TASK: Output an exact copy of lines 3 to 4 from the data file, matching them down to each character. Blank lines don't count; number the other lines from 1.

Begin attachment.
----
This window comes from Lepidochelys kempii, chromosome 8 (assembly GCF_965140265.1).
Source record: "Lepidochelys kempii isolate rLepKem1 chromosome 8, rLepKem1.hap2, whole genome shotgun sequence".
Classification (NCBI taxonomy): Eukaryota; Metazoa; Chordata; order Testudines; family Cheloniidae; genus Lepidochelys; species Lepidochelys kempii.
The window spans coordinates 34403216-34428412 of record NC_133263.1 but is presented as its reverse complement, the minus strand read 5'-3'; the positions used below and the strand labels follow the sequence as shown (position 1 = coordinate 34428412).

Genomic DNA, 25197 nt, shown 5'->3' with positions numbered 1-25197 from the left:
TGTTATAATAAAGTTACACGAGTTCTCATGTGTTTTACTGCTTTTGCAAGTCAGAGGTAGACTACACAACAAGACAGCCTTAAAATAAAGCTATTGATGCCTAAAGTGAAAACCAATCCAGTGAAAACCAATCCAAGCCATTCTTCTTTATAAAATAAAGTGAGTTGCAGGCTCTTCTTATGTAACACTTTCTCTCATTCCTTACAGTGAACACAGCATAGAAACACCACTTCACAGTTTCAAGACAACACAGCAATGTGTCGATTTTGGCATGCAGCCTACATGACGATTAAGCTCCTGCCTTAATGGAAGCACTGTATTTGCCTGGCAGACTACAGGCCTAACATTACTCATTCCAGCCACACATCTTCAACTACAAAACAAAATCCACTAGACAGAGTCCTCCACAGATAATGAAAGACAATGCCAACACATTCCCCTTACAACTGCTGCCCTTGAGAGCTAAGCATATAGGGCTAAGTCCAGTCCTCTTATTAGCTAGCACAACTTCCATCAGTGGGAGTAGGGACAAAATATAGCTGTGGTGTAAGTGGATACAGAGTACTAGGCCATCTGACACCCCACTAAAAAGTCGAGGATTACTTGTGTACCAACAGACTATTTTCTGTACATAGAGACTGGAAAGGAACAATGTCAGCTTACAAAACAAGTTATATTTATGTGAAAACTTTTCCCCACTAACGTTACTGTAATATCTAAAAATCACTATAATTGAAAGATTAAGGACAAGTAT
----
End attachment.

Classification (NCBI taxonomy): Eukaryota; Metazoa; Chordata; order Testudines; family Cheloniidae; genus Lepidochelys; species Lepidochelys kempii.
The window spans coordinates 34403216-34428412 of record NC_133263.1 but is presented as its reverse complement, the minus strand read 5'-3'; the positions used below and the strand labels follow the sequence as shown (position 1 = coordinate 34428412).